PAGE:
“When Rafa is healthy, grass is good for him. People say that Rafa can’t play well here, but maybe that’s because those people have a small memory,” Nadal’s uncle and coach, Toni, said. “He made the final in 2006, 2007 and 2008, then he didn’t play in 2009, and then he made the final in 2010 and 2011. He made five finals and then we had problems with the knees.”
- Brain Game: Rafa Shelves Favourite Pattern (via ATP World Tour)
It took the Spaniard about a set to figure out that his favorite lefty forehand pattern through the Ad court was going to have to be downgraded to a secondary pattern to get through this match. A clear example of Nadal’s adjustment was his serve direction in the Deuce court, where Klizan hit 13 forehand returns for the match but had to defend 49 backhand returns, often times stretched out wide in the alley. Nadal mixed much more in the Ad court with Klizan hitting 30 forehand returns and 27 backhand returns as Nadal was able to better match up his hard lefty slice against the dangerous forehand return.
- Nadal Survives, Jankovic Falls: The Best of Day 2 (via Wimbledon)
Match of the Day:  Rafael Nadal (ESP) d Martin Klizan (SVK) 4-6, 6-3, 6-3, 6-3 — It wasn’t the highest quality of matches, but it was perhaps the most significant win of the day as Nadal broke his run of bad luck at the All England Club following his second- and first-round exits in 2012 and 2013.
- La diana del segundo saque (via El Pais)
“El primer resto ya fue una bomba de drive. Fue sobre un segundo servicio a 90 [millas, unos 144 kilómetros por hora]… y pataplam. Pensé: ‘¡Pues vaya!”, describe gráficamente el inicio del partido Toni Nadal, tío y entrenador del español. “Hoy en día la gente está muy dispuesta a jugarse el resto muy rápido”, subraya. “Contra Klizan, el segundo saque no fue lo suficientemente bien. Rosol también está dispuesto a jugar al límite. Eso te deja en manos del azar. Nos ha tocado un cuadro de gente dispuesta a pegarle muy rápido”.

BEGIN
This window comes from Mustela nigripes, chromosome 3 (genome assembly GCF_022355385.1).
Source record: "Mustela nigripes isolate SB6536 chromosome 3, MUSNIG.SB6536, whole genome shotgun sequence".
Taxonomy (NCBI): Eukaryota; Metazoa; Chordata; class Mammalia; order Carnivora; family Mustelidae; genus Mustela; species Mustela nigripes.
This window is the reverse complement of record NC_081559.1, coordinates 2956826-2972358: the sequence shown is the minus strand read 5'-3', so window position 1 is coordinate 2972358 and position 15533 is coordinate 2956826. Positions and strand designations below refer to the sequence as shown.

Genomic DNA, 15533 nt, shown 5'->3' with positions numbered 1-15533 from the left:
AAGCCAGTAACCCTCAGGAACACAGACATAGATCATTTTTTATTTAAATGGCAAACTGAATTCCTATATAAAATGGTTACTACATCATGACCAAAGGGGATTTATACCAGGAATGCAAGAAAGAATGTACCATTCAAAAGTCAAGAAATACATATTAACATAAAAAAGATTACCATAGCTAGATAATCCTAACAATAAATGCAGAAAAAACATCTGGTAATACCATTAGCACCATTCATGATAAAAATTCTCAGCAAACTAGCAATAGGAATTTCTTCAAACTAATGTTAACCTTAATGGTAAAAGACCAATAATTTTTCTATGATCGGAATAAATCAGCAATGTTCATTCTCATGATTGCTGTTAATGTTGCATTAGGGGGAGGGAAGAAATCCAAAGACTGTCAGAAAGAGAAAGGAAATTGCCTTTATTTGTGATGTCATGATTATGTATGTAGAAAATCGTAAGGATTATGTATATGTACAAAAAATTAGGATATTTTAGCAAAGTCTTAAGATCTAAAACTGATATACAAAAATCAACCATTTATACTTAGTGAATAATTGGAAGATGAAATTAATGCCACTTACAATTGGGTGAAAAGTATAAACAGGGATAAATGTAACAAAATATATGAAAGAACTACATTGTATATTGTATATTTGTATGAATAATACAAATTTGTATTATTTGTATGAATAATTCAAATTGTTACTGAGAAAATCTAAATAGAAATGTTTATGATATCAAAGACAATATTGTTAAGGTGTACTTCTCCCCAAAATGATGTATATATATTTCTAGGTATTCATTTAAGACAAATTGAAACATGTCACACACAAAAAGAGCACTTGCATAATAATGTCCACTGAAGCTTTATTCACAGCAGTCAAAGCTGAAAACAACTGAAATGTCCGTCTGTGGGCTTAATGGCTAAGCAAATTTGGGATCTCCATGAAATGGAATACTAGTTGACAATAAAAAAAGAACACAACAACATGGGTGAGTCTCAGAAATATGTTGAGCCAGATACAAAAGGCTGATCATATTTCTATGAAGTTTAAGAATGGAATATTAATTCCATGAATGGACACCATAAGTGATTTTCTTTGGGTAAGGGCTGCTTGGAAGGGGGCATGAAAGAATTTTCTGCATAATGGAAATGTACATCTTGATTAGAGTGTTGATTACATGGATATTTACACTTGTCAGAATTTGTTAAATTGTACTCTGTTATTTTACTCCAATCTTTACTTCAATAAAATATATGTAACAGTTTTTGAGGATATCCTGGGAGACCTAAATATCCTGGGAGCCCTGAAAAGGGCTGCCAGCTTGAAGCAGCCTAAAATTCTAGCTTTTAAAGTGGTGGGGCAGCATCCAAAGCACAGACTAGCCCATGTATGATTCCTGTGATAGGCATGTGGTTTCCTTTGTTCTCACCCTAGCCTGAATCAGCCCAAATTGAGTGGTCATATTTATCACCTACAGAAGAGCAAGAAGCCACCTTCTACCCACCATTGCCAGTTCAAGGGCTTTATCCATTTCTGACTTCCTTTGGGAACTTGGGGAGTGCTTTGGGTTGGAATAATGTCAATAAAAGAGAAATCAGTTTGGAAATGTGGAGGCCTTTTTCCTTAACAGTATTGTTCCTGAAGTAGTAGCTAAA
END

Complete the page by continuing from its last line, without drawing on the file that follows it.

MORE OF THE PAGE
- Wimbledon 2014: Rafael Nadal shows competitive spirit to set up shot at Lukas Rosol revenge (via The Independent)
Rafael Nadal has 14 Grand Slam titles under his belt and more than $70.5m (£41.5m) in prize money in his bank account, but the passion that continues to drive him to the greatest heights burns as fiercely as ever. A single rally in his first-round victory here over Slovakia’s Martin Klizan showed why the 28-year-old Spaniard might just be the most ferocious competitor in tennis history.
- I can beat Nadal again, says Rosol (via Yahoo Sport)
“It’s Nadal who has to win, I have nothing to lose. I can create another surprise. I want to impose my style on him. The shorter the rallies, the better for me. Nadal is the king of clay. But he is more vulnerable on other surfaces, especially grass. If you want to beat one of the big stars at a Grand Slam, the early rounds are the best.” The match in 2012 was a bad-tempered affair with Rosol and Nadal involved in an ugly shoulder charge at the net. “When we see each other, we say hello. That’s all but I don’t have any problems with him,” said Rosol.
- INTERVIEW with Rafa Nadal – Wimbledon R1 – full transcript
- Wimbledon Day 2 recap: Nadal rides out a scare while other favorites coast (via SI.com)
- ¡Anima a Rafa Nadal en Wimbledon! (via Mapfre)
REMINDER: ESPY awards 2014: Vote for Rafael Nadal!